Photo by Pauletta Tohonnie
A significant amount of time in my middle school health class was devoted to teaching students “how to smile.”
"Take two fingers. Place them on the corners of your mouth and slightly push upward” — those were our instructions.
Never mind we’d end up looking like evil, deranged videogame cartoons. At least we were smiling.
I’m still not entirely sure what the point of that exercise was. Maybe to encourage students to embrace happiness and dispel depression or just simply to get us smiling at one another. Whatever it was, I still had problems with the latter.
Photo by Pauletta Tohonnie
I was always one of those people who stared at the ground when they walked. With every step I memorized the cracks between the concrete slabs, the pattern of the hallway carpeting and the way the flecks in the linoleum seemed to dance with each other.
Meeting another person’s eyes as we passed each other was unheard of.
And that awkward side-step dance between myself and another person in a crowded passage was unbearable. I was always forced to raise my head in order to locate a swift exit from this agonizing social interaction.
A lot of us introverted, bookworms are like that, if for no other reason than our necks are stuck in the perpetual crane of literacy.
When I was 13 I read a book in which the character spoke of people-watching in her high school.
I was fascinated. Surely people aren’t that interesting.
Nevertheless, it intrigued me, and I slowly began looking up more when walking. As I passed between classes in overcrowded schools, down sidewalks and through shopping malls, I began to see people. I noticed how this person walked, the way those woman’s arms held packages and how students carried their books.
But I also saw unhappiness.
Many people seemed to be walking around in a daze of sadness and longing. It is a long-hardened axiom of urban and suburban living — the longing for human company we are afraid to let in.
Once, a particularly worn down and tired-looking boy was passing me in the hallway of my high school. His eyes registered nothing as he stared forlornly at the floor. About three feet away from each other, he suddenly looked up and met my eyes.
Some instinctual part of me suddenly kicked in and, unexpectedly on both parts, I smiled.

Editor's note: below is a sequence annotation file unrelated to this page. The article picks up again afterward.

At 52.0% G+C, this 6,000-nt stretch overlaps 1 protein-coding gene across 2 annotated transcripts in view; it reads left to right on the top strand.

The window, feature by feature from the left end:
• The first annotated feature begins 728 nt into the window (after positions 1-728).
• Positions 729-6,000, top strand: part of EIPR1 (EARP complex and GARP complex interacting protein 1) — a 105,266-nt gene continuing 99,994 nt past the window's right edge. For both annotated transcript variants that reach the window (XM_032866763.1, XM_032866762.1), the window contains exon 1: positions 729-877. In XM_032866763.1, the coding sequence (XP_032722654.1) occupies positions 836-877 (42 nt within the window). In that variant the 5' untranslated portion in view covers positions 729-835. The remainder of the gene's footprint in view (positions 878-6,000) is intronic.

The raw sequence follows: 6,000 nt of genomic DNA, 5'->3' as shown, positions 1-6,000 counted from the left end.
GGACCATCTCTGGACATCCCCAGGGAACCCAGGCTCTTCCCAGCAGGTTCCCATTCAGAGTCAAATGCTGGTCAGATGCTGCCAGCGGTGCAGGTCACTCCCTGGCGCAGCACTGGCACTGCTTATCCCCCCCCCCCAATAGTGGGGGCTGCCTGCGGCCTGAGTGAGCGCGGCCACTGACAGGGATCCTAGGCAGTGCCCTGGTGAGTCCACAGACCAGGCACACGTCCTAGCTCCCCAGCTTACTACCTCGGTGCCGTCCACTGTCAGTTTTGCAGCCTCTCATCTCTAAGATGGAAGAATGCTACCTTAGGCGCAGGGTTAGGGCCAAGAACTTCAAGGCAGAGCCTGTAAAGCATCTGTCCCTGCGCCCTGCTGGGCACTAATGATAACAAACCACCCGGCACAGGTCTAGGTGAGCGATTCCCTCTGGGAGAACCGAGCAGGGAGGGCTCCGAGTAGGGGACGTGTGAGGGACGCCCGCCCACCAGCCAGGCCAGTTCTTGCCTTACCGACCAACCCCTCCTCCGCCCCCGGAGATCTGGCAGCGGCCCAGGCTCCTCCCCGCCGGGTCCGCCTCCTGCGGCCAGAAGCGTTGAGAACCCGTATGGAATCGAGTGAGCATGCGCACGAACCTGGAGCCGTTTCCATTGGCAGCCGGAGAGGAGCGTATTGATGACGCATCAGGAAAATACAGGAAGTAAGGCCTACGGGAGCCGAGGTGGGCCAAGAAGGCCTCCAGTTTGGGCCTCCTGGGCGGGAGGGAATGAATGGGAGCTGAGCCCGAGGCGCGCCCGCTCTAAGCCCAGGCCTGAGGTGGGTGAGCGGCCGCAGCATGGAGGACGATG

In the five seconds of time that passed with our next few steps his face registered both surprise and a pleasant lightening of his demeanor. A simple smile had lightened his troubled mood if only for those few seconds.
However, often a smile at a stranger can bring unwanted attention upon the person with the well-intentioned grin.
On the way home from the airport I boarded the shuttle to the Light Rail and smiled as other mass-transportation patrons boarded.
One man sat across from me on the shuttle, seeking my eyes through the whole ride. And after we all departed the shuttle, the man followed me and hounded me for my phone number until the train arrived. Six stops later he followed me off the train and two blocks to the ASU dorms.
All that from a smile.
I’ve had crude promises of “happiness” and “paradise” from scurvy men who mistake a friendly action of kindness as a come-on.
But I strongly believe these people are the exceptions. All of the lifted moods, the returned smiles and the changed days certainly outweigh the uncomfortable moments.
Later in life, I was walking down a city street approaching a particularly dirty man peddling for cash. As I neared, I smiled. He was just another person after all.
Photos by Pauletta Tohonnie
Put off for a few seconds, he took the advantage of asking for spare change. Having only plastic money with me, I declined and began to walk away.
As I did so, I heard him quietly say, “Thanks for the smile, anyway.”
A bittersweet warmth spread across my chest. I’ve never forgotten his sad eyes, but I like to think they were briefly brightened by that small, non-monetary show of humanity that too few people care to give.
Gradually, smiling at passersby became second nature for me.
I smile at everyone.
Whether a friend, a complete stranger or a homeless person, count on me for eye contact and a light smile as we briefly cross paths.
And honestly, it feels great.
No matter how down I feel on any given day, I smile. Not only does this small flexing of 17 facial muscles brighten another person’s day, but it soothes my own anxiety as well.
To give and receive smiles lightens any stress I feel in my head or my chest or my stomach. A smile sets free my happiness, like balloons floating on the breeze — I feel weightless and carefree.
Reach the writer at email@example.com or via Twitter @mackenziemicro